“It made us wonder, ‘What are our stories?'” “How do we work as filmmakers, what’s our unique take on this craft?” she asked of Campion’s film, which was mostly shot in and around Auckland. “So, when Peter was presented with the opportunity to work on ‘The Lord of the Rings’ films, he knew that there was this whole pool of talent that was already here and that had this way of working that was really a group of friends, in many ways, who wanted to bring their best in a super-creative way, workshopping ideas.”

“It was the preparation that gave him the confidence to say, ‘I can make this incredible trilogy at home,'” says the author. I don’t think I need to go anywhere else.’ Even though it blew everyone away, it was kind of like, ‘Yeah, we know how to do this,’ from a New Zealand perspective. ‘It’s in our blood.'”

It helped Jackson that Richard Taylor had become one of his friends. Taylor claims that the two met in Wellington when Jackson was still living at home with his parents and working on his first film, the 1987 science-fiction comedy horror film “Bad Taste.”

“He saw our work on television and, through a mutual friend, we were introduced to him,” said Taylor, who later worked on Jackson’s second film, the low-budget 1989 black comedy “Meet the Feebles.” Taylor and Rodger won a New Zealand film award for their work, and after carefully wrapping the prize in napkins for the trip back to Wellington, Taylor turned to Rodger and said, “We better treasure this moment, because it won’t get any better than this.”

Of course, this did not exactly happen. Following collaboration on Jackson’s next three films, “The Lord of the Rings” series earned Taylor’s Weta Workshop — founded alongside Rodger and Jackson and named after a species of giant flightless cricket endemic to New Zealand — its first of five Academy Awards. The nameplates on the statuettes, which are displayed in a floor-to-ceiling display case off the workshop’s main lobby alongside miniature collectibles created by Wt Workshop for films and other projects, have all been removed.

“They claim that I won them, but I didn’t. “I collected them for a group of people back home,” said Taylor, who, like Jackson, was knighted in 2010 for his contributions to New Zealand film.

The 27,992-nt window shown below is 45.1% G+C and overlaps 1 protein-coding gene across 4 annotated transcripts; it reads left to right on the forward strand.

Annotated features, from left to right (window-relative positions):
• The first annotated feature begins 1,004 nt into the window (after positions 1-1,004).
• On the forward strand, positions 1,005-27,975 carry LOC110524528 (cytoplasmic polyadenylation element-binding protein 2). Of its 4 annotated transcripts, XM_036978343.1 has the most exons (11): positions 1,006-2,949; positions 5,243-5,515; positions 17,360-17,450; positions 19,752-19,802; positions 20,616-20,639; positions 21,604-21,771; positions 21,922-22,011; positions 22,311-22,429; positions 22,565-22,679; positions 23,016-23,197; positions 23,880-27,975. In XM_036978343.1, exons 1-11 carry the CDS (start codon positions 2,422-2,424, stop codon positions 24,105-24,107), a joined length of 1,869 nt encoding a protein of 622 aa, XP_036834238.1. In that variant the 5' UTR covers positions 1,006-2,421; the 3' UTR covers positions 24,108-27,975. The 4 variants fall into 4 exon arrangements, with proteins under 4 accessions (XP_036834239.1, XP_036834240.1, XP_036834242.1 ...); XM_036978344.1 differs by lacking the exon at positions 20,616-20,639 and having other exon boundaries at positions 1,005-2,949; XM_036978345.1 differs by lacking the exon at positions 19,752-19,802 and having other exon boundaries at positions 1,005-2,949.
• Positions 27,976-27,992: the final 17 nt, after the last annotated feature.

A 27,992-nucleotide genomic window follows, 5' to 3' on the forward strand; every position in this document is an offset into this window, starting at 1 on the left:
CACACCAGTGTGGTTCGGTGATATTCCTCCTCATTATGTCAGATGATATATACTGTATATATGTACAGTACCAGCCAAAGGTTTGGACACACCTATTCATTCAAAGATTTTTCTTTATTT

Taylor and his 36-person staff were working out of a building shared with an ice cream manufacturer when Jackson gave him the option of creative departments for “The Lord of the Rings.” Taylor was in charge of the design and creation of armor, weapons, miniatures, special makeup effects, and prosthetics, and despite the fact that the average age of the Weta Workshop staff was only 22 when they started, and only one-eighth of the crew had ever worked on a film or TV show before, the studio built over 48,000 separate items for the trilogy.

“You teeter toward the edge of the cliff and you can either leap off with faith [and] hope the wind catches under your wings, or step back from the edge of the cliff,” Taylor went on to say. “So yeah, it’s where ‘LOTR’ all started for us, when Peter gave us that magical phone call.”

Weta Workshop now employs around 400 people and operates out of several buildings on Wellington’s Miramar peninsula, producing everything from movie props to museum exhibits, consumer products, video gaming, sculptures, and collectibles. Taylor, who founded the Wt Workshop with Rodger in a back room of the Wellington flat they shared, attributes the workshop’s growth in both size and prestige to the same innovation and can-do spirit that fueled the rise of New Zealand’s film industry.

“Certainly, Peter could have picked up and just headed off overseas and made films on the global circuit,” said David Wilks, general manager of the Wt Workshop. “But this is where they wanted to establish roots and build a foundation.” One of the things we’re proud of is that we’ve now created a sustainable creative career for a large number of artisans.”